• Rachel Kutcher

Living with Herpes

It’s just a diagnosis, not a death sentence

( @plannedparenthood / Instagram)


At 19 years old, Carolina* contracted herpes simplex virus type 1 (HSV-1) from her first sexual partner. It appeared as genital herpes and caused her so much pain initially that it was difficult to walk properly. 


Due to the stigma that surrounds herpes, she felt the need to lie to friends when asked what was wrong and was even scolded by her own mother when she learned of her daughter's diagnosis.


The stigma surrounding herpes arguably can be more harmful than the STD itself. 


Many of these stigmas stem not from the diseases, but in how they’re contracted. Some view STDs as punishment for engaging in “wrong” or “dirty” behaviors, thus viewing those who have these diseases the same.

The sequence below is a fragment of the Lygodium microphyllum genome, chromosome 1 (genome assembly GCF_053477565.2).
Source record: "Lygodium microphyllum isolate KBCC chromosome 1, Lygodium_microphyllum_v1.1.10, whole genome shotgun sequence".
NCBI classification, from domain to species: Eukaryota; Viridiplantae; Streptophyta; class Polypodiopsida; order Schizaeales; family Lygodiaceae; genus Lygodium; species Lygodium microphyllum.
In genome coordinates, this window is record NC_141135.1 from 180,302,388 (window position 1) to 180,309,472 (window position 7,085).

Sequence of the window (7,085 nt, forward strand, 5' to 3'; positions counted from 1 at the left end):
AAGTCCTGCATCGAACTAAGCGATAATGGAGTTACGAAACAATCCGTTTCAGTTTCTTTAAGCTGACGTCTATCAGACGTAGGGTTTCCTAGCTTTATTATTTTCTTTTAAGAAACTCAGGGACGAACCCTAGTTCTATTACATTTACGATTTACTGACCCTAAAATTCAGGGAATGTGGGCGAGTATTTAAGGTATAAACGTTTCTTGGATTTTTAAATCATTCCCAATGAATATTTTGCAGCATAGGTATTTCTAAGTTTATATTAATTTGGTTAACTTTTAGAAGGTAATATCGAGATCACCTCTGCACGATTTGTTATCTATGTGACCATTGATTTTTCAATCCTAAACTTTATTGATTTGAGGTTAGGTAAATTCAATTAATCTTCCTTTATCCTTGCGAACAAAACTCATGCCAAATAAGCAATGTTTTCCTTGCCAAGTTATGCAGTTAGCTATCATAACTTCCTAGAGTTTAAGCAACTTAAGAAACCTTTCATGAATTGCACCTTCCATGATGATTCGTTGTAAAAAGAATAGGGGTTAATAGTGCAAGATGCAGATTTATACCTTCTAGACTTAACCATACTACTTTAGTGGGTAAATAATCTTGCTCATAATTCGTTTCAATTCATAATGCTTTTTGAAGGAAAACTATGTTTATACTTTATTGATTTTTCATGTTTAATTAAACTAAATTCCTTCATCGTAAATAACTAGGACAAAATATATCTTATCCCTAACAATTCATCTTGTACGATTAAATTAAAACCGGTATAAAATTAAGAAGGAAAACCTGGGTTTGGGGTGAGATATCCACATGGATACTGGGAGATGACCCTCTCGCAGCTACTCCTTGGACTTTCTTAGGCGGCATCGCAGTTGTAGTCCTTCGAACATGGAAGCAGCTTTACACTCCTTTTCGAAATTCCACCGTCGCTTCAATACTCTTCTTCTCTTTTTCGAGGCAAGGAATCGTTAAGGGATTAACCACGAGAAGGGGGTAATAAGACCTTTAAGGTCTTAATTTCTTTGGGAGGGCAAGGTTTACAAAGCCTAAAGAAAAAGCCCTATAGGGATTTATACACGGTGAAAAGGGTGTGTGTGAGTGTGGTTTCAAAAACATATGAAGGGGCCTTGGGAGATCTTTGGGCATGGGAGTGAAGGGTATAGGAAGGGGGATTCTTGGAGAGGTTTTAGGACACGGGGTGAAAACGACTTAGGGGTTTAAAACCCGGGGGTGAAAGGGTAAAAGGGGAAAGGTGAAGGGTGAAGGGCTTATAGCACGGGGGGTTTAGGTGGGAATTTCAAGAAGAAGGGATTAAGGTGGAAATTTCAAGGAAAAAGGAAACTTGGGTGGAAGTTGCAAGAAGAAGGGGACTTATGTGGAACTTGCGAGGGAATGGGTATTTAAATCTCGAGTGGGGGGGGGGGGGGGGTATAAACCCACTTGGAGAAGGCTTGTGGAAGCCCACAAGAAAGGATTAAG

However, this can be a confusing trend when you look at the numbers of people with STDs. The most common appearance of herpes is just a cold sore. Almost half of all Americans between the ages of 14 and 49 have HSV-1, with more than 3.7 billion people having it worldwide (two-thirds of the world’s population). 


Anyone who has ever kissed another person or shared a drink with a friend could have gotten oral herpes. Anyone who has ever had sex could have gotten genital herpes. 

While billions of people worldwide have herpes, not all of them have symptoms or even know that they have it. In fact, as many as 90% of people who have genital herpes may not even be aware they have it.